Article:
, W Gerberich, K A. Yoder
Nanoindentation of single crystals has been a topic of recent investigations. This is a result of their ability to withstand near theoretical stresses without showing signs of plastic deformation. When plasticity occurs, it produces a yield point, a sudden discontinuous increase in indenter displacement and decrease in contact pressure. It has been suggested that dislocation nucleation is the controlling mechanism for the initiation of plasticity under these conditions, while the importance of an oxide or contaimination layer has largely been discounted. This study combines atomic force microscopy (AFM) with nanoindentation to focus on the roles that oxide and asperities play in the yield point process. Time dependent and instantaneous yield point properties were investigated for single crystals of tungsten and Fe 3%-Si in variable temperature and variable humidity environments. AFM observations indicate that the presence of aperities has a dramatic effect on the time dependent yield point properties. AFM measurements also provide evidence for plasticity in the absence of a yield point, suggesting that dislocation nucleation can occur well before a yield point is observed. Measurements on the dependence of yield point load on oxide film thickness are used to develop a fracture mechanics based model in which oxide fracture controls the yield point process. The results suggest that dislocation egress occurs upon oxide fracture, resulting in a yield point.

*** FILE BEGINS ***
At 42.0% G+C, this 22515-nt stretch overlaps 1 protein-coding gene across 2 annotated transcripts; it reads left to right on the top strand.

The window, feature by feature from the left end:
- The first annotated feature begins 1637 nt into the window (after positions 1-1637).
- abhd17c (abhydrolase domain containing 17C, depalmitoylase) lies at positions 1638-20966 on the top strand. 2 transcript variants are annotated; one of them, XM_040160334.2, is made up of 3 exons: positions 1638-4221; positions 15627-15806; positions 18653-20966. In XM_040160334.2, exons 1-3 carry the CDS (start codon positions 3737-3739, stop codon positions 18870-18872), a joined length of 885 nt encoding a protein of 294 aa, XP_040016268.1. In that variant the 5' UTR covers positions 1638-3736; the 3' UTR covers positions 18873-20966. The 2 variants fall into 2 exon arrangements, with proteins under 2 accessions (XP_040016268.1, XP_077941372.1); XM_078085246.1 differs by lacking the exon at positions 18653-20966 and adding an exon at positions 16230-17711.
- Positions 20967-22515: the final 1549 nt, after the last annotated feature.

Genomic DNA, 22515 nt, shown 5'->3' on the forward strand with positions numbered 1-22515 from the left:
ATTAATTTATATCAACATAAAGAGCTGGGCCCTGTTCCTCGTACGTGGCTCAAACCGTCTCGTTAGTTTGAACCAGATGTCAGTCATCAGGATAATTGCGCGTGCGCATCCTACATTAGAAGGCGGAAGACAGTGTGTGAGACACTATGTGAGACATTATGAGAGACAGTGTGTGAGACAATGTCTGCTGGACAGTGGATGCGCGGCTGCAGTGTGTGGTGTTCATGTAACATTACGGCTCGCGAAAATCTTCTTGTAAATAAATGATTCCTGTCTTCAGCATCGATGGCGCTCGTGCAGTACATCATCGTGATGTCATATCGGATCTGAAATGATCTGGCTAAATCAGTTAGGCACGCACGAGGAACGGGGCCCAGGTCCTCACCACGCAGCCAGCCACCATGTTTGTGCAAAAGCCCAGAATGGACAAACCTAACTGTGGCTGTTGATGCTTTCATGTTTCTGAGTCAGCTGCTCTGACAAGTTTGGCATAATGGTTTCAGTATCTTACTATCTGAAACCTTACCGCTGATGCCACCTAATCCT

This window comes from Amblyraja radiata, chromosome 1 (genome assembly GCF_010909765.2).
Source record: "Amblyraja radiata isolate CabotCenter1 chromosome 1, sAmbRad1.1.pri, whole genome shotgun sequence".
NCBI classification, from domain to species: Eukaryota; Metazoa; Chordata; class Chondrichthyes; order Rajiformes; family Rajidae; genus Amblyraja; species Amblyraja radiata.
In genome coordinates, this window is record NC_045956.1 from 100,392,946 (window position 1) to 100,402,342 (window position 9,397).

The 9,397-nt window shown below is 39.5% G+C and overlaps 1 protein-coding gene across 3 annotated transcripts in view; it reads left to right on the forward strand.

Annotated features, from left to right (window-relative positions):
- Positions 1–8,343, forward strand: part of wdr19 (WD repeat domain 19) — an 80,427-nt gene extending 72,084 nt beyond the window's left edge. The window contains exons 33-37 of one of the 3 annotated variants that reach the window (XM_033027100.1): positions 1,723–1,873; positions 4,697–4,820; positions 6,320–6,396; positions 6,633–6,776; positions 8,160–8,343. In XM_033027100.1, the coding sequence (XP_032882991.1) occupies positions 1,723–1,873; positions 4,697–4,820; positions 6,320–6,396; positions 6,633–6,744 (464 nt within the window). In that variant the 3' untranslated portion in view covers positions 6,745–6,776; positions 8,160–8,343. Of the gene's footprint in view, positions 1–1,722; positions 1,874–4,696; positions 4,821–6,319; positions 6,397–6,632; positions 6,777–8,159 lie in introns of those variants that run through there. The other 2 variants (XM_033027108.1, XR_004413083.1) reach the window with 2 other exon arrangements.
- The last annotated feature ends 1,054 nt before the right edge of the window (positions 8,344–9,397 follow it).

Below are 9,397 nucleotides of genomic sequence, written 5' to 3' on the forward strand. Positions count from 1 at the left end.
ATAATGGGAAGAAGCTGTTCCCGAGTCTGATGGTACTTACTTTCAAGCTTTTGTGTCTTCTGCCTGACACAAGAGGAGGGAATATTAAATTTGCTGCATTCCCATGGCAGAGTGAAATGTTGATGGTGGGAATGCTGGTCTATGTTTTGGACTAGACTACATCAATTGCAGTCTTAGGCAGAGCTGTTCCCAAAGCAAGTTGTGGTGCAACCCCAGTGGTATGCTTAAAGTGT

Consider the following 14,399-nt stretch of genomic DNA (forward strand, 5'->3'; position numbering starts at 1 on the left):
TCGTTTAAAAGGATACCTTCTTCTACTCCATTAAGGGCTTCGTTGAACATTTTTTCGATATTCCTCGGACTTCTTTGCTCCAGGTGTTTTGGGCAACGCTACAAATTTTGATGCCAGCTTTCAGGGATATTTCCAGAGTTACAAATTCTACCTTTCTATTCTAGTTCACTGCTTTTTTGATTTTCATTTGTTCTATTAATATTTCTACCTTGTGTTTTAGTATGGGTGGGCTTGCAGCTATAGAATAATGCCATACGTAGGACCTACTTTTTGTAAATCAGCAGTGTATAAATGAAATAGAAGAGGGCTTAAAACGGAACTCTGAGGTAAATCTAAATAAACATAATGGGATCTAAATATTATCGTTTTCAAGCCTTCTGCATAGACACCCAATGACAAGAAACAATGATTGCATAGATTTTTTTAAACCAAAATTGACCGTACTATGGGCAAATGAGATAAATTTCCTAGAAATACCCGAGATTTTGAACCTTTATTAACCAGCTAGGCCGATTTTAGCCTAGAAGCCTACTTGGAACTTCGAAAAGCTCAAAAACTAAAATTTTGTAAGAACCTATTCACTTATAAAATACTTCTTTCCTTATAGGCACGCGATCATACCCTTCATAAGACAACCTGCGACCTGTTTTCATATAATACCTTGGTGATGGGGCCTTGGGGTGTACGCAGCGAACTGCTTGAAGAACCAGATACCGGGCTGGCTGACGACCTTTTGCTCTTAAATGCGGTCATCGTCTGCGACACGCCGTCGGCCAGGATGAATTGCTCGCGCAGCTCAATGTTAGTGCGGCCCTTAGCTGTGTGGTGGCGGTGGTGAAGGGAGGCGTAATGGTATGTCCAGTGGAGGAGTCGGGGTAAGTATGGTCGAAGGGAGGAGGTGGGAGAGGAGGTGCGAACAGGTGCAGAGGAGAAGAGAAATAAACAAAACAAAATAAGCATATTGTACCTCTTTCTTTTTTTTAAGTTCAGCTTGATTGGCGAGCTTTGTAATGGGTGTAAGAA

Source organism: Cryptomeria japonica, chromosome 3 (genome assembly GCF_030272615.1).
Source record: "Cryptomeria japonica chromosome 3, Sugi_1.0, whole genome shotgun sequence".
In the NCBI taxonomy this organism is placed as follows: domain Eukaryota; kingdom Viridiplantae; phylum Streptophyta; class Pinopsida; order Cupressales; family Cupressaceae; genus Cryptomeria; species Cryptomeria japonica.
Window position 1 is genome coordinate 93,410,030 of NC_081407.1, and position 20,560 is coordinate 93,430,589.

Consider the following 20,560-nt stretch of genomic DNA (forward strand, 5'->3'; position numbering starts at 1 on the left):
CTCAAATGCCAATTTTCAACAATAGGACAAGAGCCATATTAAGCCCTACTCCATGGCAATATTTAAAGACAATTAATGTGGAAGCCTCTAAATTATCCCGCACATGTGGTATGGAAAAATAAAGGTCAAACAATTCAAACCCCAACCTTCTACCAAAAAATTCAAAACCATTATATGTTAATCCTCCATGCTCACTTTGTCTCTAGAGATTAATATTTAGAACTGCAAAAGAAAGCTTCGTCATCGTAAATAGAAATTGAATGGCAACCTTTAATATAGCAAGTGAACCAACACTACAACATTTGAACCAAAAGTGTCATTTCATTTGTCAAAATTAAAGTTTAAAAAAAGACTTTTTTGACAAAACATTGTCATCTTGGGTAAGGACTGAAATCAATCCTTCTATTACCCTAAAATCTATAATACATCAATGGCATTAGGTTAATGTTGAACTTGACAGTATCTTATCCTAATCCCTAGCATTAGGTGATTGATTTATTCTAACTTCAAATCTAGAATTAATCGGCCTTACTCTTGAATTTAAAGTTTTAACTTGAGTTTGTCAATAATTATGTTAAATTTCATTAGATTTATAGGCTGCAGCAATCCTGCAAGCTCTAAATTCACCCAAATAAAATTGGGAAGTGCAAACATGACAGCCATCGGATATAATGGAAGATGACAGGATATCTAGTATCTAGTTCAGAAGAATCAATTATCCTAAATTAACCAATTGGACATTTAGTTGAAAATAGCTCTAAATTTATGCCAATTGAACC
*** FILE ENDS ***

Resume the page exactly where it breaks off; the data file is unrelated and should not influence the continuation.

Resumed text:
Surface Constrained Plasticity: Oxide Rupture and the Yield Point Process
nanoindentation, oxide films, plasticity, single crystal